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Enid trying to make sense of her life in 'Cross Street.

Fregoli Theatre Company will present a work-in-progress performance of its forthcoming play, Cross Street, on Saturday, November 28.

This virtual reading of their new comedy, written by the company’s co-founder Jarlath Tivnan, offers hints of horror while exploring mental health issues, according to its director Eimear Finan.

The story centres on Enid who’s searching for a new home and finds a place on Cross Street, one of Galway’s most happening spots.

However, she enters a space that’s is already populated by some serious creatures of habit. When Enid’s arrival threatens to disrupt well-worn routines, a house meeting is called to re-establish order. But on this stormy night, other events take over.

Cross Street explores how mental issues can grow and manifest when left to fester, says Eimear. Each of the housemates has an issue: these range from grief, guilt, alcoholism, eating disorders, neglect, self-harm and self-doubt. And each person isolates from anyone who might either interfere or help.

For more, read this week’s Galway City Tribune.

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The Connacht Tribune Live app is the home of everything that is happening in Galway City and county. It’s completely FREE and features all the latest news, sport and information on what’s on in your area. Click HERE to download it for iPhone and iPad from Apple’s App Store, or HERE to get the Android Version from Google Play.

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CITY TRIBUNE

Resourceful Emma gets in step with Zoom during pandemic

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Connemara's heritage features strongly in Emma's sean-nós dance classes and in her Facebook videos.

If you fancy learning sean-nós dancing, now is your chance as renowned dancer Emma O’Sullivan is using technology to put her students through their paces – at home and abroad.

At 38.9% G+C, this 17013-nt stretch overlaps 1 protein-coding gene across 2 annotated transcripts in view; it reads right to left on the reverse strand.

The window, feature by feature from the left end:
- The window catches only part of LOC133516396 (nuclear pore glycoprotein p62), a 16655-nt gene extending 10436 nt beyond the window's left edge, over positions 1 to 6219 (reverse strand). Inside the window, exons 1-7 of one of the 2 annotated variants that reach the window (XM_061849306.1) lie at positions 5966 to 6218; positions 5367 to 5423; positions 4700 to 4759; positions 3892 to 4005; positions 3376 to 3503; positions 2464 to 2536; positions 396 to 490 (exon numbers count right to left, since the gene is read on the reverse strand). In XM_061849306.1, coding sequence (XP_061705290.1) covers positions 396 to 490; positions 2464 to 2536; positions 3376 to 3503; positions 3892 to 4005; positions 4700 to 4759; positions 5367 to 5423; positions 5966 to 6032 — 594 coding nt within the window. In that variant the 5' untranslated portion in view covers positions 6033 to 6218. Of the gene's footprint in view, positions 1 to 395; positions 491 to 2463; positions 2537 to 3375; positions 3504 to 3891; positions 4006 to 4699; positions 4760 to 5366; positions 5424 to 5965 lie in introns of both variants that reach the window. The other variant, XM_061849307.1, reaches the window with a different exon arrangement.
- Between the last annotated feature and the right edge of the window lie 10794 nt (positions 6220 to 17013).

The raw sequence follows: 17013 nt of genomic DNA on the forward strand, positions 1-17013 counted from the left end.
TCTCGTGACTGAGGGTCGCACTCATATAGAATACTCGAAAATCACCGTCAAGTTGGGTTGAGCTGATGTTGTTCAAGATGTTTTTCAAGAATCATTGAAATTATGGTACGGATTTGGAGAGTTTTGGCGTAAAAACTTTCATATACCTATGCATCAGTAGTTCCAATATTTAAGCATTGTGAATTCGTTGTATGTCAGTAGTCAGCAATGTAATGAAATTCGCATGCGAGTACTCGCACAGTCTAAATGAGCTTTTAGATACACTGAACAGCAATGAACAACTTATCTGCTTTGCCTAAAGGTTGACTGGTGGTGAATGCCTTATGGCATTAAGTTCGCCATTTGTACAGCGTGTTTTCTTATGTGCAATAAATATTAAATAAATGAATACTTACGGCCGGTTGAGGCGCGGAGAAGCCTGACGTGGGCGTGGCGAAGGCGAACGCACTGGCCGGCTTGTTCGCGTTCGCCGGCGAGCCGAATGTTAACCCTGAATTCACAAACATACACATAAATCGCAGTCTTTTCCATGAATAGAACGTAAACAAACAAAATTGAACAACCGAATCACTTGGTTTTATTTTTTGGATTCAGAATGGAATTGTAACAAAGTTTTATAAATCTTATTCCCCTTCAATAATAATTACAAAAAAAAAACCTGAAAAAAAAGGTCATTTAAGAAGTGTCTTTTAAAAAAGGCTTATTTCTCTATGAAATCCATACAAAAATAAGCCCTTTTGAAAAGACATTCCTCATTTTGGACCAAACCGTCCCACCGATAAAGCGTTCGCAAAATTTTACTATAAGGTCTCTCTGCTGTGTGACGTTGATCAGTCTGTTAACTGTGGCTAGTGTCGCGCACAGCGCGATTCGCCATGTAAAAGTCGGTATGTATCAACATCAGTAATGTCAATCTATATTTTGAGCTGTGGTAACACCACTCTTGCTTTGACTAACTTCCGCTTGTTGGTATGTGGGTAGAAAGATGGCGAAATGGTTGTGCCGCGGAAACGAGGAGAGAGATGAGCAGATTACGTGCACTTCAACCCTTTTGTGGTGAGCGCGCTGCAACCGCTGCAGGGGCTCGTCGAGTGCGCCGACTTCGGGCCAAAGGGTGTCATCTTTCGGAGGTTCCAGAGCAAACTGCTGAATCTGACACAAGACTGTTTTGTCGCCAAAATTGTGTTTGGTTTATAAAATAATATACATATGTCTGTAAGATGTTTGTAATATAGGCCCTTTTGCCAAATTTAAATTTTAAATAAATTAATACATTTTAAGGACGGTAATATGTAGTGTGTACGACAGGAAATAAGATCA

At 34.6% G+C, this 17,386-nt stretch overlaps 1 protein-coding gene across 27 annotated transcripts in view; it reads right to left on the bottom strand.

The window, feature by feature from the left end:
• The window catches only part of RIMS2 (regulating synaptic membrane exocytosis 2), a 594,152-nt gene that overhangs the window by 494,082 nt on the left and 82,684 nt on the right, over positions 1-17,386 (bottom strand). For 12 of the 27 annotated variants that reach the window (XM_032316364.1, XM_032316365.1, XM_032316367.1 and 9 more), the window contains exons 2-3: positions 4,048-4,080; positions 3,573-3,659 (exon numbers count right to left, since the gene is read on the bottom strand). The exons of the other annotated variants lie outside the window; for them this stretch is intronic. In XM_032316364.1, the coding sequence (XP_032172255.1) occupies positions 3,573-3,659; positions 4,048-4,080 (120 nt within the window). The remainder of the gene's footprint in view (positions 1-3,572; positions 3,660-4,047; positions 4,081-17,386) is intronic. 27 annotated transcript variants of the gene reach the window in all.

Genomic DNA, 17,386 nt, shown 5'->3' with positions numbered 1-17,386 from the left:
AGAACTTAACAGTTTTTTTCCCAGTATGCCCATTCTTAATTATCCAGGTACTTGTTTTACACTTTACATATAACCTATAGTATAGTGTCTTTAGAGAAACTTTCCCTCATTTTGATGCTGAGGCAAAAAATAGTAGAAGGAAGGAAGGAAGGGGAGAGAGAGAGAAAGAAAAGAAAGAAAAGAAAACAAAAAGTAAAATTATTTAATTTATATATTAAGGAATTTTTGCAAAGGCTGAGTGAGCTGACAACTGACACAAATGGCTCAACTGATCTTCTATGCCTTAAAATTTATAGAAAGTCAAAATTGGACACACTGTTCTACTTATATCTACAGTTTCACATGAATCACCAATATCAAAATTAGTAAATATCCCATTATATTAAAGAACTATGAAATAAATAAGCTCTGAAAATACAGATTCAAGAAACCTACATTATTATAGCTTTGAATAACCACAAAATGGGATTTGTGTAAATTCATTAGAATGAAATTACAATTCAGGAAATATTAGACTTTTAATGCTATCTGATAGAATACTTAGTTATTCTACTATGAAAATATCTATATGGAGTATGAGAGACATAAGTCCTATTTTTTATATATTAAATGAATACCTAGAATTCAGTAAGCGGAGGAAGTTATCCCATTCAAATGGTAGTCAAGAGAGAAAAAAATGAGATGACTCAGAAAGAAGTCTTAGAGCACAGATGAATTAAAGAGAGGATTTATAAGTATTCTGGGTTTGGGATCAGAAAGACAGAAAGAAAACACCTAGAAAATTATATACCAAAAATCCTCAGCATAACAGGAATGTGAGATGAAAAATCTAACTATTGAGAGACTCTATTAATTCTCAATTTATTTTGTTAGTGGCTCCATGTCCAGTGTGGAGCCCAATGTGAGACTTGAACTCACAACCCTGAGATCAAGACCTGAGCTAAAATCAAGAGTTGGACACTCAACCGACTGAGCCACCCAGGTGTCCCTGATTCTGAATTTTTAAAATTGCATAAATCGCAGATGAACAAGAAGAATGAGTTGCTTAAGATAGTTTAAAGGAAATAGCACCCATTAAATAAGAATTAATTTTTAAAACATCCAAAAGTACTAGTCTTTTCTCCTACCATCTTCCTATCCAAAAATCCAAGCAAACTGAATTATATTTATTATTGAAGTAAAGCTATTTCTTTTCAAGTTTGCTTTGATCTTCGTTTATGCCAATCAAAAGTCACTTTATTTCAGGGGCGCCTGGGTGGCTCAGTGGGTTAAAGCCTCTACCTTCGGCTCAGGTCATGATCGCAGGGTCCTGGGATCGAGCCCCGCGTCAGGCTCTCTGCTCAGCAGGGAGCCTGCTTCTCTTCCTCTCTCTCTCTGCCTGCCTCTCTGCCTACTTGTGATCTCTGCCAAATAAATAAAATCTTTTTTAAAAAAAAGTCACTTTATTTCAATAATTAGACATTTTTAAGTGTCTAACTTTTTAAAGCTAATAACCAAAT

In normal times, the All-Ireland champion can be seen dancing on the junction of Mainguard Street and Cross Street in Galway City.

Emma, from Derryinver, Letterfrack, is a popular figure and videos of her performances have been shared by over 20 million viewers worldwide. Her skills as a sean-nós dance teacher mean she’s in constant demand for classes among children and adults as at home and abroad.

But like so many in the performing arts sector, Emma’s livelihood has been severely affected by the pandemic.

After her regular classes were cancelled in March when lockdown began, she decided to try something new. She complied a 30-minute introductory sean-nós dancing tutorial video, which she uploaded to YouTube.  The feedback was so good, she moved on to classes via Zoom – which her students have since nicknamed ‘zoom-nós’.

This hasn’t been without its challenges, she says.

“There’s so much more to consider. Lighting and audio were a bit difficult, because while Zoom is fine for just chatting, suddenly I needed to talk and play music too.”

For more, read this week’s Galway City Tribune.

Get the Connacht Tribune Live app
The Connacht Tribune Live app is the home of everything that is happening in Galway City and county. It’s completely FREE and features all the latest news, sport and information on what’s on in your area. Click HERE to download it for iPhone and iPad from Apple’s App Store, or HERE to get the Android Version from Google Play.